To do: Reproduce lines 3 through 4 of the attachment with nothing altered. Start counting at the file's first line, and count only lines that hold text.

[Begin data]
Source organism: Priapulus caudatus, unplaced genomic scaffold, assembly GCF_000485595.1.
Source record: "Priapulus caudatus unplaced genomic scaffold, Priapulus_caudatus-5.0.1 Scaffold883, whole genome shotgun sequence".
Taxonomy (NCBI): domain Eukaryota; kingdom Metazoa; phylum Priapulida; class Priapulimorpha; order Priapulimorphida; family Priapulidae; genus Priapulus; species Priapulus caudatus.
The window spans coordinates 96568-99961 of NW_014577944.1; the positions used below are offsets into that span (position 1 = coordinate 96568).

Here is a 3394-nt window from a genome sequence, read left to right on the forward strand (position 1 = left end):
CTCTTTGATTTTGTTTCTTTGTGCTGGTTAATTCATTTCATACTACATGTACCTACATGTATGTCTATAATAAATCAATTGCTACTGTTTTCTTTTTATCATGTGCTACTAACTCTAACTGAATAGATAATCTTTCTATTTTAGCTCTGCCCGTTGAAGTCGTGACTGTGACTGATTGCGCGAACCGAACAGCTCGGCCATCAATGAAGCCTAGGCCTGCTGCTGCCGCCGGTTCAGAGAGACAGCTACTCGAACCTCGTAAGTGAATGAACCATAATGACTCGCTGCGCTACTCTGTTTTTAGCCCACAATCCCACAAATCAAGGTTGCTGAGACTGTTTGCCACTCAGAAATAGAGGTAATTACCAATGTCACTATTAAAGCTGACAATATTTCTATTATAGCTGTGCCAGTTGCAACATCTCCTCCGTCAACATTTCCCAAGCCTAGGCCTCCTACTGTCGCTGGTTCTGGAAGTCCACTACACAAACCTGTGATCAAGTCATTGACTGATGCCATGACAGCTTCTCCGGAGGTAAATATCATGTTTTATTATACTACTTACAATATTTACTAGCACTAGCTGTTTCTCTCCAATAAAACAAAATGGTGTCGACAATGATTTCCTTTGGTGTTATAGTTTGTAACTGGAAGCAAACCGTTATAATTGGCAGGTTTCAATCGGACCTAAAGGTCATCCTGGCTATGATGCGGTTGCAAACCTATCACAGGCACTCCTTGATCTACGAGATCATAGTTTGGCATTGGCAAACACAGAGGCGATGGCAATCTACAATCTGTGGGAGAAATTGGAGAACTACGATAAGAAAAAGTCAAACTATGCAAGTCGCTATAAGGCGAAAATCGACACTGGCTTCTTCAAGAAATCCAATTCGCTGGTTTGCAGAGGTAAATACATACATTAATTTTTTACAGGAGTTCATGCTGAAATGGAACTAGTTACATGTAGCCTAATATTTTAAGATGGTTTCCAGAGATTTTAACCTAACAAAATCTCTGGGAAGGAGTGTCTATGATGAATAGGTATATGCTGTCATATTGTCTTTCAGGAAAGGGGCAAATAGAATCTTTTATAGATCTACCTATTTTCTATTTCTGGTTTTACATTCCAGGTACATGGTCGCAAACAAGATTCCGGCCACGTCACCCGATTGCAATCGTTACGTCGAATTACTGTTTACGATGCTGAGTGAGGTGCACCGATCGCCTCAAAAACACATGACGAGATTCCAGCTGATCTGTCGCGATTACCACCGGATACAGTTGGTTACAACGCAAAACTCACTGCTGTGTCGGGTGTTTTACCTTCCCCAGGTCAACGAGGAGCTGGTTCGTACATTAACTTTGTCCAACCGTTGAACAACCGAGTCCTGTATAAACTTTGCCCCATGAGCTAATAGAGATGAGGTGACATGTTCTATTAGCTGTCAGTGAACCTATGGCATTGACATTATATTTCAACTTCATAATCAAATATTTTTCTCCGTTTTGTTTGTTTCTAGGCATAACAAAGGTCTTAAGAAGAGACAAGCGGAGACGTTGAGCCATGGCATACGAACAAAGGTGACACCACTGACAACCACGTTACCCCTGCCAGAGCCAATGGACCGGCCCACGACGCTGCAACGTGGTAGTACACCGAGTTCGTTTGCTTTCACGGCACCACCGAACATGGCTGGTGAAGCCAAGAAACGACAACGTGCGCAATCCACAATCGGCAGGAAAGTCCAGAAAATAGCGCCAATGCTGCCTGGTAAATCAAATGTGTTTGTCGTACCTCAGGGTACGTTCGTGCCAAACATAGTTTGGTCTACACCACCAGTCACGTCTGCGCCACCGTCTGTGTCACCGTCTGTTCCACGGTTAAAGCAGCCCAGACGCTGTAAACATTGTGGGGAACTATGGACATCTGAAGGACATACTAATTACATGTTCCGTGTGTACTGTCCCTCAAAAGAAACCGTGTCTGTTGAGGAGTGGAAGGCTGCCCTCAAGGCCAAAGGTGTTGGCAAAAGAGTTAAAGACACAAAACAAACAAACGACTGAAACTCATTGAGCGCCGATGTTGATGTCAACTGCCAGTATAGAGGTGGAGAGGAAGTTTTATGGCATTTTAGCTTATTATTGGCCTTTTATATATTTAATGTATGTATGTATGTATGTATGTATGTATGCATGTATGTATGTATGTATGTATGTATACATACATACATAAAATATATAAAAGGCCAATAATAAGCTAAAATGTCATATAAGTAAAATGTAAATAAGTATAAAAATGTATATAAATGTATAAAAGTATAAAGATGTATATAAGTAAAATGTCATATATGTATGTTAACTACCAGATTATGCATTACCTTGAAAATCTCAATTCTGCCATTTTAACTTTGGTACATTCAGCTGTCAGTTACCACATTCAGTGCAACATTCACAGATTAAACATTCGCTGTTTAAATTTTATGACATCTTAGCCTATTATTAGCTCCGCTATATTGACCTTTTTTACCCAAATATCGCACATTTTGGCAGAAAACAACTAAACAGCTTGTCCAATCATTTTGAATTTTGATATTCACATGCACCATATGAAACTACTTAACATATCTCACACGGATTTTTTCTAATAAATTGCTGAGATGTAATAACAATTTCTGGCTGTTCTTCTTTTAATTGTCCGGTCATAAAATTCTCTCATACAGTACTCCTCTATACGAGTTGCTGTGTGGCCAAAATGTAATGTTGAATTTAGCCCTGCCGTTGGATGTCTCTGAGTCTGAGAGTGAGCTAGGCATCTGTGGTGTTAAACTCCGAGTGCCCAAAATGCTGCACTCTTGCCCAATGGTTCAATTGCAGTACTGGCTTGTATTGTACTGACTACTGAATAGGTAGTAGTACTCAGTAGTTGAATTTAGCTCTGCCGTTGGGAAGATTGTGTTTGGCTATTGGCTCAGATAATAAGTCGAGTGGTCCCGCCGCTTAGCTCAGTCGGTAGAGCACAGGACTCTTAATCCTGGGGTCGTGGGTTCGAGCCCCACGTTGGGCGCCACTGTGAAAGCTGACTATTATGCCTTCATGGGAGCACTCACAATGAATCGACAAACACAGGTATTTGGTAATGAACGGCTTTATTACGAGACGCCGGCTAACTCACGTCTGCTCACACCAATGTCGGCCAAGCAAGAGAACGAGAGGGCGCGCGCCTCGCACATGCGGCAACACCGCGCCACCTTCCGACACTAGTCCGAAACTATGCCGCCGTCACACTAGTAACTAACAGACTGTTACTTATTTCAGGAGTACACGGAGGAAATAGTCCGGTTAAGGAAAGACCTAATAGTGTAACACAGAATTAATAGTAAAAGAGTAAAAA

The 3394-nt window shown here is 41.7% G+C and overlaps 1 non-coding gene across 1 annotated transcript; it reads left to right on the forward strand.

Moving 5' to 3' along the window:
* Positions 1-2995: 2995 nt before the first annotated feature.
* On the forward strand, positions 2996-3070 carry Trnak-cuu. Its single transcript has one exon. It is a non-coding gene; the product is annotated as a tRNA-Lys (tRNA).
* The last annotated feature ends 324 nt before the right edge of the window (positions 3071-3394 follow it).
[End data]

Taxonomy (NCBI): domain Eukaryota; kingdom Metazoa; phylum Priapulida; class Priapulimorpha; order Priapulimorphida; family Priapulidae; genus Priapulus; species Priapulus caudatus.
The window spans coordinates 96568-99961 of NW_014577944.1; the positions used below are offsets into that span (position 1 = coordinate 96568).